Saturday, September 19, 2015

New to the TBR Pile (41)

Borrowed from the library:
by Alex Gino


When people look at George, they think they see a boy. But she knows she's not a boy. She knows she's a girl.

George thinks she'll have to keep this a secret forever. Then her teacher announces that their class play is going to be Charlotte's Web. George really, really, REALLY wants to play Charlotte. But the teacher says she can't even try out for the part... because she's a boy.

With the help of her best friend, Kelly, George comes up with a plan. Not just so she can be Charlotte -- but so everyone can know who she is, once and for all.

Bought from
Bloodchild: And Other Stories
by Octavia E. Butler

The award-winning author of The Parable of the Sower explores the paradoxes of power and inequality in this highly imaginative collection of parables for the contemporary world. "Bloodchild, " the title piece, has received both Hugo and Nebula Awards.

Salt & Storm
by Kendall Kulper

You don't know what you must give up to become a witch.

Avery Roe wants only to claim her birthright as the witch of Prince Island and to make the charms that have kept the island's sailors safe at sea for generations, but instead she is held prisoner by her mother in a magic-free life of proper manners and respectability.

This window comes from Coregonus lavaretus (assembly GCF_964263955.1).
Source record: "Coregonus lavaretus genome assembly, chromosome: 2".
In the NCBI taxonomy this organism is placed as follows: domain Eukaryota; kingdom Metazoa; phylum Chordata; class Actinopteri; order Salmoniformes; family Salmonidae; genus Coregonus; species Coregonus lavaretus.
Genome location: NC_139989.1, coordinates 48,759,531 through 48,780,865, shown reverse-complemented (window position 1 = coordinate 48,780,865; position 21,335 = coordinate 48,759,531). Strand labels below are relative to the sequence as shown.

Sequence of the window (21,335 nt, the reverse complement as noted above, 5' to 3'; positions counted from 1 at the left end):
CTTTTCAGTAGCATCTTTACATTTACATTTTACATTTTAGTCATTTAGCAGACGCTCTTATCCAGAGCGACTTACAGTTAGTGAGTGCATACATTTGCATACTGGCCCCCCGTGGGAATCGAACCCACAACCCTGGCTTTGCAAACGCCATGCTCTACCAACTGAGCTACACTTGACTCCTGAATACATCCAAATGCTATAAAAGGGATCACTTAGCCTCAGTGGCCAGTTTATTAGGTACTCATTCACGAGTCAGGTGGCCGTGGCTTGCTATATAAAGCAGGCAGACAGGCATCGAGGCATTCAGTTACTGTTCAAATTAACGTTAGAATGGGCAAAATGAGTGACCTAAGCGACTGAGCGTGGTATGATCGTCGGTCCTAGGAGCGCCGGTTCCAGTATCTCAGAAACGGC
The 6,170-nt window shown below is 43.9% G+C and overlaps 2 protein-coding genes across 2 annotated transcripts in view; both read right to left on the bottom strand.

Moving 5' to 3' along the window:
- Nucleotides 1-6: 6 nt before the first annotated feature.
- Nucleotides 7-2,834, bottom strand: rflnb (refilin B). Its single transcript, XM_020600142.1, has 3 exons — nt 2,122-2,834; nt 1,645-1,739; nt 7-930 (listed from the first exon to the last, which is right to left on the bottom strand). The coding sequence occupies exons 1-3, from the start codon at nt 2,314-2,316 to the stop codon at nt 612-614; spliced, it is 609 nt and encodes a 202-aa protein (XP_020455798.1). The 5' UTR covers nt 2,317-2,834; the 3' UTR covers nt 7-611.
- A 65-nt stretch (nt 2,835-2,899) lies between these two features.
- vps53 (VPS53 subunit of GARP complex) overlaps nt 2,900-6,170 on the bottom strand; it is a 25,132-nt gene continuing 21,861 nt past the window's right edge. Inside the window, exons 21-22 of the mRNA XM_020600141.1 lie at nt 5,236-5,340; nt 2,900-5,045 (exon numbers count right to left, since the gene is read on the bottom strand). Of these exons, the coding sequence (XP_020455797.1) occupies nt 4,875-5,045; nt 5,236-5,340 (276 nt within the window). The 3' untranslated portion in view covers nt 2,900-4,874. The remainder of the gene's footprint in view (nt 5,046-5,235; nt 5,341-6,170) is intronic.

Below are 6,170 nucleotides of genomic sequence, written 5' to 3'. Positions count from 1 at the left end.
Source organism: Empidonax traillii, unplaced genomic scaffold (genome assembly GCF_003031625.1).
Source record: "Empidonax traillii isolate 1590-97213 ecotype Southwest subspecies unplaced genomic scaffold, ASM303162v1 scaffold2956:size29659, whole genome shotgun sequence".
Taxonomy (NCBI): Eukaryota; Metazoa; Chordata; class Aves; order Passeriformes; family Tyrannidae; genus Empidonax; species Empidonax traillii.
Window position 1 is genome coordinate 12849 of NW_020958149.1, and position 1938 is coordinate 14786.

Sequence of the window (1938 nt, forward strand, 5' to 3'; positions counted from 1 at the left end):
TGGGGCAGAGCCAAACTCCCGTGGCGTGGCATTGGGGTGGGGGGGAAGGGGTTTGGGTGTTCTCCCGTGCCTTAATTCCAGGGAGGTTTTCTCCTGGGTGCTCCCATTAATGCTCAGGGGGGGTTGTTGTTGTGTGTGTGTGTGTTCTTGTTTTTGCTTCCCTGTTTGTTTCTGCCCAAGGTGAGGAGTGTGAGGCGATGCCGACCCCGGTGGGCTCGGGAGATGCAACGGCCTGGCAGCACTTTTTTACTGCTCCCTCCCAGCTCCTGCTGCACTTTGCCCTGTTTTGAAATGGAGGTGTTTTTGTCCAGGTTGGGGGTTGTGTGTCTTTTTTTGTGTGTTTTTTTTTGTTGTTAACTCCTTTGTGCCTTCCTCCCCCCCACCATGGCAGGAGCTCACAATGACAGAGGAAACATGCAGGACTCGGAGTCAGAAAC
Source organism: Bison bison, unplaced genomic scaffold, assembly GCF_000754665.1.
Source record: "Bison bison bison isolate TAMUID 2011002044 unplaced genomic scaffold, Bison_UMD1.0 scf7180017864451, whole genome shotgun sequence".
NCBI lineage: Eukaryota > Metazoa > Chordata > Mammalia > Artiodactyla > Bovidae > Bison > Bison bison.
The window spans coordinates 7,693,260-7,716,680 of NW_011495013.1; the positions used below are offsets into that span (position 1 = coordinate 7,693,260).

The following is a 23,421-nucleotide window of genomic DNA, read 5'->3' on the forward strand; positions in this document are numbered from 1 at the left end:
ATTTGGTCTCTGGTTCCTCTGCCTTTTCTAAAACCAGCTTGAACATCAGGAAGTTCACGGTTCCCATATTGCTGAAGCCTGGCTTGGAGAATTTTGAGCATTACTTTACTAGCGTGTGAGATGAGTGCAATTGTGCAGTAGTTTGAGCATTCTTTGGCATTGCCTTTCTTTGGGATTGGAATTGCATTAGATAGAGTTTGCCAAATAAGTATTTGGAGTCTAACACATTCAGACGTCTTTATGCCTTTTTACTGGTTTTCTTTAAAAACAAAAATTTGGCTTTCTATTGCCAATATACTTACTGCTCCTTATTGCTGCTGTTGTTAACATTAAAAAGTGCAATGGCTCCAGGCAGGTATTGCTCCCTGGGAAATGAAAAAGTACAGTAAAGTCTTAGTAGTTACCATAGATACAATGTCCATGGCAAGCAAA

Avery thinks escape is just a matter of time, but when she has a harrowing nightmare, she can see what it means: She will be killed. She will be murdered. And she's never been wrong before.

Desperate to change her future, Avery finds a surprising ally in Tane—a tattooed harpoon boy with magic of his own, who moves her in ways she never expected. But as time runs out to unlock her magic and save herself, Avery discovers that becoming a witch requires unimaginable sacrifice.

Avery walks the knife's edge between choice and destiny in Kendall Kulper's sweeping debut: the story of one girl's fight to survive the rising storm of first love and family secrets.

What's new to your TBR pile this week?  Let me know in the comments!


  1. I started reading George actually and LOVED LOVED it! It's writing is way too simple for my taste though, but it is a middle grade so we have to put that in mind. I stopped reading it though, because I was in a slump because of contemporaries, so I needed a pick me up. I hope you love it as much as I loved that I read of it! :) Definitely will be picking it up again as soon as I'm in the reading mood!

    Great list!

    Jumana @ Books by Jay

    1. The beginning is strong. It's gotten weaker as it's gone along, though; it's both too "young" and too "old" (if that makes sense). It's really on the younger end of middle grade... but the author's adult voice is starting to creep in and it makes the children's voices seem a bit unrealistic.